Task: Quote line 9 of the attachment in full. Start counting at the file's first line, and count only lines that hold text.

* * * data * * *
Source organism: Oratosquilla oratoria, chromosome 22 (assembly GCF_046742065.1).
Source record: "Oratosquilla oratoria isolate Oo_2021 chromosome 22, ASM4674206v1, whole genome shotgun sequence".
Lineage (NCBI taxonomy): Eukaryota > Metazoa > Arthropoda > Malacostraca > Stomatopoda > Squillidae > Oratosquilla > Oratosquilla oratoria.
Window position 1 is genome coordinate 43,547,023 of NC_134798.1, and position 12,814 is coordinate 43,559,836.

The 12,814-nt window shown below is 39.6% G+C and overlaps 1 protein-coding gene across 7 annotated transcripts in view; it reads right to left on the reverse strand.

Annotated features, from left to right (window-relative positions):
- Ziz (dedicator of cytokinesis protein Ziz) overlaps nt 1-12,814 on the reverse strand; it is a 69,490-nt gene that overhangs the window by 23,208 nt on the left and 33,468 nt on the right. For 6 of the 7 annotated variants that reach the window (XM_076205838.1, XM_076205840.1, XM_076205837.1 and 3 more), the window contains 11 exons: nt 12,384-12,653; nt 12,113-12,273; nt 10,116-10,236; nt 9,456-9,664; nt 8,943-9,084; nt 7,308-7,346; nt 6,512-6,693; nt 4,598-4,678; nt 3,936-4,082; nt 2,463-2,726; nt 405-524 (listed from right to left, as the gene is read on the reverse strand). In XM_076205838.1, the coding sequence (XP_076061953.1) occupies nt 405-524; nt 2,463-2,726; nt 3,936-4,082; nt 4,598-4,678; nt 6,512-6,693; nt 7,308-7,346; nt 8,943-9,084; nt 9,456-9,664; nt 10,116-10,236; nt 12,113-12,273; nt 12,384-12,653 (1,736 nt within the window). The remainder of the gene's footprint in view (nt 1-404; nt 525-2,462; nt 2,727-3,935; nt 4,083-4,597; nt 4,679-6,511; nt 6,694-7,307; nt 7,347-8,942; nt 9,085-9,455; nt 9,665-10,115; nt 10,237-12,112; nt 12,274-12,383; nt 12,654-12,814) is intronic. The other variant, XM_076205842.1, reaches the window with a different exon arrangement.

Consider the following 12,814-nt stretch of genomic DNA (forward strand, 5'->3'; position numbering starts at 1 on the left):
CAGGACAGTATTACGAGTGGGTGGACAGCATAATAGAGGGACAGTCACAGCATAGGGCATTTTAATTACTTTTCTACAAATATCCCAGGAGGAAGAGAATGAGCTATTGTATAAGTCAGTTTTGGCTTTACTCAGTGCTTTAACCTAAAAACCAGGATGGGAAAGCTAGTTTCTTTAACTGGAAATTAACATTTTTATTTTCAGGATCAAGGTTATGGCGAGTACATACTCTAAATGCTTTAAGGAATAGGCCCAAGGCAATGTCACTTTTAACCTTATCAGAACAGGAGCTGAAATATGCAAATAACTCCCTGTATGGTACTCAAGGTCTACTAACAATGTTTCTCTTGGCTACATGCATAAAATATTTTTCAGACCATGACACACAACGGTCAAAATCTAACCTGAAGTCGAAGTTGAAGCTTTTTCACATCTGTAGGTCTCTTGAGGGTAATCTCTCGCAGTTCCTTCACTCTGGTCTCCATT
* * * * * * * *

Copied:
CAGGACAGTATTACGAGTGGGTGGACAGCATAATAGAGGGACAGTCACAGCATAGGGCATTTTAATTACTTTTCTACAAATATCCCAGGAGGAAGAGAATGAGCTATTGTATAAGTCAGTTTTGGCTTTACTCAGTGCTTTAACCTAAAAACCAGGATGGGAAAGCTAGTTTCTTTAACTGGAAATTAACATTTTTATTTTCAGGATCAAGGTTATGGCGAGTACATACTCTAAATGCTTTAAGGAATAGGCCCAAGGCAATGTCACTTTTAACCTTATCAGAACAGGAGCTGAAATATGCAAATAACTCCCTGTATGGTACTCAAGGTCTACTAACAATGTTTCTCTTGGCTACATGCATAAAATATTTTTCAGACCATGACACACAACGGTCAAAATCTAACCTGAAGTCGAAGTTGAAGCTTTTTCACATCTGTAGGTCTCTTGAGGGTAATCTCTCGCAGTTCCTTCACTCTGGTCTCCATT